The launch of of the Samoa National Ava Standards is a milestone for the industry in Samoa.
So said the Minister of Commerce, Industry and Labour, Lautafi Fio Purcell, during the launch ceremony on Friday night at Hotel Tanoa Tusitala.
“This is a major milestone in the view of recent events that led to the banning of Ava exports from Samoa and the Pacific,” he said.
“Therefore, I strongly encourage producers, farmers and exporters to ensure compliance with the Standard to increase exports of Ava to overseas markets which will enhance economic growth, employment creation and revenue generation for Samoa.
“I would like to take this opportunity to commend all our stakeholders who provided invaluable inputs during the development of this standard and acknowledge the assistance and tremendous support by the Australia and New Zealand-funded ‘Pacific Horticultural and Agricultural Market Access Program (P.H.A.M.A.).”
The Minister also highlighted the significance of the ava in the Samoan culture.
“In our Samoan culture, Ava plays a significant role in ceremonies and social way of life or fa’asamoa.
“Tonight, we are here to launch our first Samoa Ava Standards having been developed through a consultative process with the ‘Samoa National Codex Committee’ and stakeholders in both Upolu and Savaii.
“This standard was initiated by the Samoa Association of Manufacturers and Exporters (S.A.M.E.) and coordinated and facilitated by the Samoa National Codex Committee to assist Ava producers and suppliers in Samoa to produce high quality Ava production for the benefit of customers.
“The main aim of the Ava Standard is to ensure that Samoan Ava:
• Is produced and stored accordingly to good hygiene standards maintaining its quality
• Is safe to consume
• Is locally and internationally renowned and recognized as a quality product
The Standard is divided into 8 sections:
1. Scope: Ava products used as food beverage or other products intended for human consumption.
2. Description: The noble Ava varieties in Samoa are Ava Le’a, Ava La’au, Ava Loa, Ava Talo and Ava Mumu. We also have Ava products of 3 different types. Fresh Ava are Ava which has just been harvested and are thoroughly cleaned up by water. Dried Ava is the dried root of Ava in the form of chips when it is sundried, hot air dried or dried using other recognized methods. Lastly is the Ava extracts when soluble components of fresh and dried Ava are extracted using water and served as a drink.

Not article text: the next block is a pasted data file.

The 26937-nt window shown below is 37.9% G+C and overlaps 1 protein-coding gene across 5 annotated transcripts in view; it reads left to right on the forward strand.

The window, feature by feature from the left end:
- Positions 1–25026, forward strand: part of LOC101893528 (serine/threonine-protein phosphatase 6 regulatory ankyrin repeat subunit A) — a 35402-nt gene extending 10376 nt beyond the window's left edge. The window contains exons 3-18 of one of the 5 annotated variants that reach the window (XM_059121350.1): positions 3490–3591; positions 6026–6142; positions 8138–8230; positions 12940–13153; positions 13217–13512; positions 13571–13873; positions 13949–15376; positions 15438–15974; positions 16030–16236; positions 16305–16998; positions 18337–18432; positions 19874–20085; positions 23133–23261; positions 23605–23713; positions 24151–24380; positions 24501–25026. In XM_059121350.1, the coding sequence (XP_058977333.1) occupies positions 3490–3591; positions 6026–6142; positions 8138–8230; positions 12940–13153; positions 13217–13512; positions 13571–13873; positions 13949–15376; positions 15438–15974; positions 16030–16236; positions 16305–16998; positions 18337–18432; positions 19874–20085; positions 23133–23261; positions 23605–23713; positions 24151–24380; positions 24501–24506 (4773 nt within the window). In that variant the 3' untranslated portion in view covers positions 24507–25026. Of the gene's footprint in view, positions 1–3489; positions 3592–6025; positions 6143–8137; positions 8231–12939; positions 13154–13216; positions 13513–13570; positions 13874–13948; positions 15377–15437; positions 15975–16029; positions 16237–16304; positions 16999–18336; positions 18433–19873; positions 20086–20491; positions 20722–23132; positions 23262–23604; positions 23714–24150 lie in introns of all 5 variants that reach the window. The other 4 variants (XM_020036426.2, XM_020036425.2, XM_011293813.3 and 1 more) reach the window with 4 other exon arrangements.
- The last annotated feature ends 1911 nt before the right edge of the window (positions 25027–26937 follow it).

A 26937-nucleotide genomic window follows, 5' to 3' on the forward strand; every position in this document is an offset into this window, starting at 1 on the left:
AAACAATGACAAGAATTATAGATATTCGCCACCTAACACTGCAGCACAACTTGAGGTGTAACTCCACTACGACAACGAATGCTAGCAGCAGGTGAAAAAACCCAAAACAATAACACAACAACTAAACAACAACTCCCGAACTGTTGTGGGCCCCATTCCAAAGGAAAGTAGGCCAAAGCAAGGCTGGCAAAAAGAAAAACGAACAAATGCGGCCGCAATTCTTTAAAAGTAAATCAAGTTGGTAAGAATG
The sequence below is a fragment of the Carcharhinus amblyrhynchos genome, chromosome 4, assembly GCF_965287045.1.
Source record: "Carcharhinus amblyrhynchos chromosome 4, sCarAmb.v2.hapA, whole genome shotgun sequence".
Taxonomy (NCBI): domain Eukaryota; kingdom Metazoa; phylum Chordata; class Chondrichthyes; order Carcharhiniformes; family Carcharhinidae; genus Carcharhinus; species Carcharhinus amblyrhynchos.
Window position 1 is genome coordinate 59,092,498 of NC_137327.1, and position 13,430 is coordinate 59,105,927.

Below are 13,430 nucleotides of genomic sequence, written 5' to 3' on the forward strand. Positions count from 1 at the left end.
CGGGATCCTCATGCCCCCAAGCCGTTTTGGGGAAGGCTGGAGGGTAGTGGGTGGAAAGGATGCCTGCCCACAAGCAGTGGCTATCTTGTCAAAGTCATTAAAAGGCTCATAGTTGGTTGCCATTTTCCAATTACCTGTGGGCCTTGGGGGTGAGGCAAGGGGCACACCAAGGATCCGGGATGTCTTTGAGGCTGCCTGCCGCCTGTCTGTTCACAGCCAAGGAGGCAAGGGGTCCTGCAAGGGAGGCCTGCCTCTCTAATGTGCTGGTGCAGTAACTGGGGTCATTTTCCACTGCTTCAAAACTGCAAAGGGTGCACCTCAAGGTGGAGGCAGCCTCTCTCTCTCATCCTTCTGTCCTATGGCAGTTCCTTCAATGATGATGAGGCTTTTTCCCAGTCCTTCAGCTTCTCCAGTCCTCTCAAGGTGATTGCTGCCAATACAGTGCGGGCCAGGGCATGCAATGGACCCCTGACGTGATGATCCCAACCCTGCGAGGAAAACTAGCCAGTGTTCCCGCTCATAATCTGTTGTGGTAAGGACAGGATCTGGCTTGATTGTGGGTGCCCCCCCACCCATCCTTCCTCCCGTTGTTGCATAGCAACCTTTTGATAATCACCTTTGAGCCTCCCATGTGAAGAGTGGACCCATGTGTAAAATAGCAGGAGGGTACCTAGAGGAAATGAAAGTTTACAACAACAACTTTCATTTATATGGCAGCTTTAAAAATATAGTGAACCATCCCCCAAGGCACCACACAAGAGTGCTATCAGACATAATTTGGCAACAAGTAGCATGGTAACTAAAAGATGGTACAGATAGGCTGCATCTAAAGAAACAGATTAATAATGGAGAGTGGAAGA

3. Quality Factors: We look at different aspects of Ava by its colour, maturity before harvest, aroma, filth, moisture, powdered type, ash and Ava lactones.
4. Contaminants: Ava products must comply with the maximum level of the Codex General Standard for the Contaminants & Toxins in Food and it must also comply with the maximum residue limits for pesticides established by the Codex Alimentarius Commission.
5. Hygiene: The standard follows the International Codes of Practice recommended which are General Principles of Food Hygiene, Good Manufacturing Practices and Good Agricultural Practices.
6. Traceability and Labelling: Ava products shall be established at all stages of production, processing and distribution. It must be well labelled for information of the customers/buyers.
7. Methods of Analysis and Sampling: The analysis and sampling of Ava products must be in accordance with the Association of Official Analytical Chemists (AOAC) and must comply with methods described in Annex A of the Codex
8. Inspection: Food safety inspectors shall conduct inspections to ensure producers, handlers, processors and exporters are compliant with the Act and relevant regulations.
“The traditional preparation of the Ava involves the extraction of Ava roots and/or rhizome with fresh water and consumed fresh which is facilitated through the standard. The standard was developed to align the quality standards and activities to support the implementation and enforcement of these standards amongst Ava growers in the Pacific.”